A Different Look at the Remaining Schedule, Part 2

Published: March 4, 2018

Punchline: The Pelicans and Nuggets are the teams in the top-8 with the most potential to fall out of the playoffs.

The New Orleans Pelicans have 21 games left to play, with one tonight against I hate the Mavericks. A few weeks ago, I looked at the schedule trying to identify the importance of games by looking at clusters of teams. Since then, as always happens, some of the structure changed. With the schedule burning in the fire that is time, there is less fog, but remaining schedule quirks become ever more important.


We are trying to answer the simple question: Will the Pelicans make the Playoffs?

This involves various questions about likelihood that I don’t want to get into since others will. So, I ask the related question: What games are most important for the Pelicans making the Playoffs?

Clearly, any game involving the Pelicans is important. From there, it immediately gets to a point where many lose focus. This is because the top-8 teams don’t matter (to the top-8). They’re in. It’s the ninth team that matters the most. They are the line. The teams nearest them, either side have less importance, and importance drops as you move away from ninth. This may seem like no big deal. if so, adjust your perspective. The eighth position matter to the team in ninth, of course, or any team below them, but that’s not the focus of this analysis. Reflection on this should illustrate why a cluster-based approach should yield some useful information (relatively) simply, especially compared to detailed predictions based on matchups, rest, fit, and more.

The structure of the Playoffs requires teams to be among the top-8 in the West at the end of the season. This means how well teams in the East do overall does not matter, save the games involving teams from the West. It also means the overall record is not important, nor does the overall rank, as long as it is 8-or-higher in terms of making the Playoffs (all that can affect seeding otherwise). Also, we can reasonably eliminate teams in the West from our analysis since their fate is sealed, either in or out of the Playoffs, at least without drastic and prolonged issues. If those happen, we’ll re-visit those assumptions as we re-visit the standings in the normal course of events.

So, we’ll look at some clusters of teams and see what we learn.


For now, we just focus on 8 teams: Pelicans, Timberwolves, Spurs, Trail Blazers, Thunder, Nuggets, Clippers, and Jazz, as they are ranked 3-10 in the West, each having a reasonable chance both to make and to miss the Playoffs. We lump all the rest of the teams into the group “Other.” Those teams are not important when they play each others (likely, at least for this particular effort), but they are important when they play a team of interest, of course.

As it stands now, the Clippers and the Jazz are ranked 9th and 10th, so they are out of the top-8. These have to be the focus of the inquiry. As the teams in the top-8 slide past each other in the standings they are just trading playoff seeding (an important question in its own right, but one completely subordinated to whether you make it or not, and it’s much harder to answer at this point to boot). They are not pushing each other out of the Playoffs, even if they are contributing to that in some way. It’s the teams out of the Playoffs passing you that push you out; you have to change groups, not move around within one. I treat these two each as their own group (for now).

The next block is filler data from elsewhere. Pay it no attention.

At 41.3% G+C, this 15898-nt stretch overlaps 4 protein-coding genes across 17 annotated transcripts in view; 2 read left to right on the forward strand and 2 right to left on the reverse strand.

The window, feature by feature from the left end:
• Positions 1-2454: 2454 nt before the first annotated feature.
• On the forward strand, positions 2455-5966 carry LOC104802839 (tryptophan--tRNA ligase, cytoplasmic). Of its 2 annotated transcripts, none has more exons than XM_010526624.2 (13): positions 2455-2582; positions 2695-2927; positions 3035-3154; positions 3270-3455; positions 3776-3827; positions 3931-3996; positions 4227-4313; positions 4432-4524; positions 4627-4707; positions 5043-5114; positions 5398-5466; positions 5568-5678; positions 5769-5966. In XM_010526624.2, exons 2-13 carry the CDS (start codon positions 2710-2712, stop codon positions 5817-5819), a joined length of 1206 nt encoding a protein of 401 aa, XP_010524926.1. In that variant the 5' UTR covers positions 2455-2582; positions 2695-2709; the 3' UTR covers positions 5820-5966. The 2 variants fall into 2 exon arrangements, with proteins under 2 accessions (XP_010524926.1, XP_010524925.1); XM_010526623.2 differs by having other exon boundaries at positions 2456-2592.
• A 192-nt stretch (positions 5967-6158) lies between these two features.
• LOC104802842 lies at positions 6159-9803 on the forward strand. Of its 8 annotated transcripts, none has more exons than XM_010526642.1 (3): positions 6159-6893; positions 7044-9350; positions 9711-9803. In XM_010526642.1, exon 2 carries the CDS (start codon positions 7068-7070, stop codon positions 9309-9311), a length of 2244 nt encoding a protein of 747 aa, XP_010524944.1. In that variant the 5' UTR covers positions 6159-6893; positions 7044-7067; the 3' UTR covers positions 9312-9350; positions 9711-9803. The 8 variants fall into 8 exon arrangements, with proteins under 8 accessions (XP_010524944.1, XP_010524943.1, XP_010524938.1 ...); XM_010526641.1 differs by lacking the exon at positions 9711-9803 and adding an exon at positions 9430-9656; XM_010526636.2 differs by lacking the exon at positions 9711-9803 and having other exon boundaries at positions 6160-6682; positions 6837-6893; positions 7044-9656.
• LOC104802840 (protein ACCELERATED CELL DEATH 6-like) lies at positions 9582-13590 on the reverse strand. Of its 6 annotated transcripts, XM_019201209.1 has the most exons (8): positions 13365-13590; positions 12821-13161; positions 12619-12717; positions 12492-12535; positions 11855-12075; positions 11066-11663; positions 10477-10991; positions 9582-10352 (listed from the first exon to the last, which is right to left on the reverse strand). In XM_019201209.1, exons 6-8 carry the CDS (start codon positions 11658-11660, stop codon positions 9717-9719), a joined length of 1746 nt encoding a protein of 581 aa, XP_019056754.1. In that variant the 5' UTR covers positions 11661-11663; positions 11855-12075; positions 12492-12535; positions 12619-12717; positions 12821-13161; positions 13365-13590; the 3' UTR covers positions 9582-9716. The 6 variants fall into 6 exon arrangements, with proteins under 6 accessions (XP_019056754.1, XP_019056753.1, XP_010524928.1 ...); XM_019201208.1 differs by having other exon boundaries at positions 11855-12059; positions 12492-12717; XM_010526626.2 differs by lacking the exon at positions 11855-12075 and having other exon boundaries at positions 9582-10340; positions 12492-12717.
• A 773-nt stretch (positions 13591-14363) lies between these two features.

For reasons that become clear later, I end up looking at the Nuggets and Pelicans as their own groups (for now), then the Spurs, Timberwolves, Thunder, and Trail Blazers as a group (for now), though I report the details of each team for completeness.

Calculating Risk

Given the assumptions above about the “Other” teams being immaterial or likely unchanging, the jostling of teams in the top-8 in the West does not matter. So, the bar is the ninth ranked team. However, it is not the current standings that matter directly; they are an influence that becomes stronger as the season progresses. Rather, it is the ranking at the end. So, the potential for a team to finish ahead of another needs to be quantified to account for the unknown. Depending on the context, this is often called a team’s “Magic Number” (for something good) or “Tragic Number” (for something bad). The difference is perspective on the consequences. The basic idea is the same.

There are many ways to arrive at the calculation, but the following explanation makes good sense to me. Consider two teams, A and B, and someone wants to know if B will finish ahead of A in a season where teams all play an equal number of games by the end and no game ends in a tie (like basketball). The best either team can do is finish with a win total of

(Current Wins) + (Remaining Games)

since it’s possible to win out. B can not finish ahead of A if

(B Current Wins) + (B Remaining Games) < (A Current Wins)

at some point in the season since B simply lacks the number of chances left to pass A. This simple observation is the key to the analysis. Each time B plays a game, they either win or lose (duh). With a win, the potential to pass A is unchanged. Since a B Remaining Game became a B Current Win, nothing changes with the total. With a loss, however, they lose potential (a Remaining Game), and their ability to pass A diminishes, as the sum reduces by 1.

When A plays a game, A losing changes nothing in the calculation since it literally doesn’t appear in the calculation. However, when A wins, the A Current Wins increases by 1, and it is more difficult for B to pass A. So, what we need to consider here are each team’s current win totals, remaining games, and, depending on our perspective, one team’s wins and the other’s losses or vice versa.

Because our situation is slightly different, we modify the calculation slightly. I’m just going to worry about getting teams to tie at this point. Once the tiebreakers are settled to a practical level, we can sharpen things. For now, we aim for the tie and still get something out of the analysis. Also, since we are dealing with more than two teams, we do the pairwise calculations and aggregate the results appropriately. This includes looking for schedule quirks that can derail Tragic Number type analyses.